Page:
One of the primary lessons I teach in portraiture is how to control the viewer’s eye, and how depth of field is one of the key methods to do that. This is normally the preserve of expensive fast lenses, but soon anyone will be able achieve this with some new technology I’ve been trailing on the iPhone 7 plus.
This new IOS 10.1 software, currently in beta and available later this year uses the twin cameras built into the iPhone 7 plus. It basically provides you with a new and super simple ‘portrait’ camera mode which takes two image and uses software to artificially create a creamy depth of field….and it’s great!
[use the slider to see the regular/portrait version compared side by side]
Sure, it’s not perfect and is still in beta. Sure, the technology is only currently built into the newly released flagship iPhone 7 plus, which is a large phone. Not to mention it does cost nearly as such as an entry level camera, but it has the potential to really take iphoneography to a whole new level.
The first this you’ll notice when you use portrait mode, is it uses the longer of the two lenses, and you have to immediately step back some distance and recompose. Also unlike other camera modes, portrait mode guides you through the process with prompts like “more light required”, “move further away” which is quite un-apple like, but really well done. (or if you think that apple wants to rule us all, this is actually very Apple-esq)
Portrait works best with reasonable amounts of light and currently overall the images do look a little noisey / digitised, but this is beta version one. Like all new tools, it takes a little getting used to and you have to remember not to neglect your subject whilst experimenting.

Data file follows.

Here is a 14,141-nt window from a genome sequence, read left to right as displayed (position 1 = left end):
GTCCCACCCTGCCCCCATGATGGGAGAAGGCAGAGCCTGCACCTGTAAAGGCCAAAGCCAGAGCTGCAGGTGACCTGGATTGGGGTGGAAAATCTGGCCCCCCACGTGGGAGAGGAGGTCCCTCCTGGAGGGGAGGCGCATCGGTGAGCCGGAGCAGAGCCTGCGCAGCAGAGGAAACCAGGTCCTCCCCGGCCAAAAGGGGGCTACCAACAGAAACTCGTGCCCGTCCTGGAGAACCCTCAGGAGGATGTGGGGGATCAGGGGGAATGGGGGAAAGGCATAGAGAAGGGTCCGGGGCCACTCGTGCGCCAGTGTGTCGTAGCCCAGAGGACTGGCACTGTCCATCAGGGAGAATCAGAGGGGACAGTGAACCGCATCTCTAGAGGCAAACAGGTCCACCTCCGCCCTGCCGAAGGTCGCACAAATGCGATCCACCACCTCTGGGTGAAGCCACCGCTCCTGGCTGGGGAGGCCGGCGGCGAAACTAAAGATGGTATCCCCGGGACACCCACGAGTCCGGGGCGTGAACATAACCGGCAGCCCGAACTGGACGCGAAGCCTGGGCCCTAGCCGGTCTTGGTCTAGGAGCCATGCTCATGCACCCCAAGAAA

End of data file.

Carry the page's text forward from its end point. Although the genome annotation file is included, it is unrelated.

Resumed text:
In a couple of these images you will notice odd bits of hair around the subject’s head which should be sharp, but it has blended. On a couple of the others it’s clearly understood the distance of all parts of the image and the blur is adjusted accordingly.
The good news is that it produces two separate versions of each image with are particularly well labelled, this helps you to start to understand what it’s done and how it ‘thinks’. I’ve included both version of each test shot into this article so you can see the results and they are all straight out of camera. I’m still finding the 7 plus a little bit to hold comfortably and my perspective and cropping is slightly off, so apologies in advance (I’m British, so clearly LOVE to apologise for everything).
It is named portrait mode with good reason, as it has been designed with that in mind. Of course you can take pictures of inanimate objects and pets, etc. but it currently doesn’t work with moving objects. Nor does it add depth of field overall and as much as I tried to do a little street photography with it, it really didn’t bend to my will.
I’m running another sold out portrait workshop for the Royal Photographic Society next week and I’m sure that the students will love to play with it and in many ways it does make a rather brilliant teaching aid. One which removed the complication of cameras and allows you to focus (excuse the pun) on the craft of portraiture instead of fiddling with your camera whilst your model looses interest.
I’ve tried it in a variety of scenarios over 24 hours and I have no plans to sell of my camera and fast primes just yet, but it truly does have the potential to make apple users better photographers.
About the Author
Simon Ellingworth is an educator and owner of UK based Trade Secrets Live whos delivering Trade secrets from the world’s greatest photographers and digital artist, In person, Live or on-demand.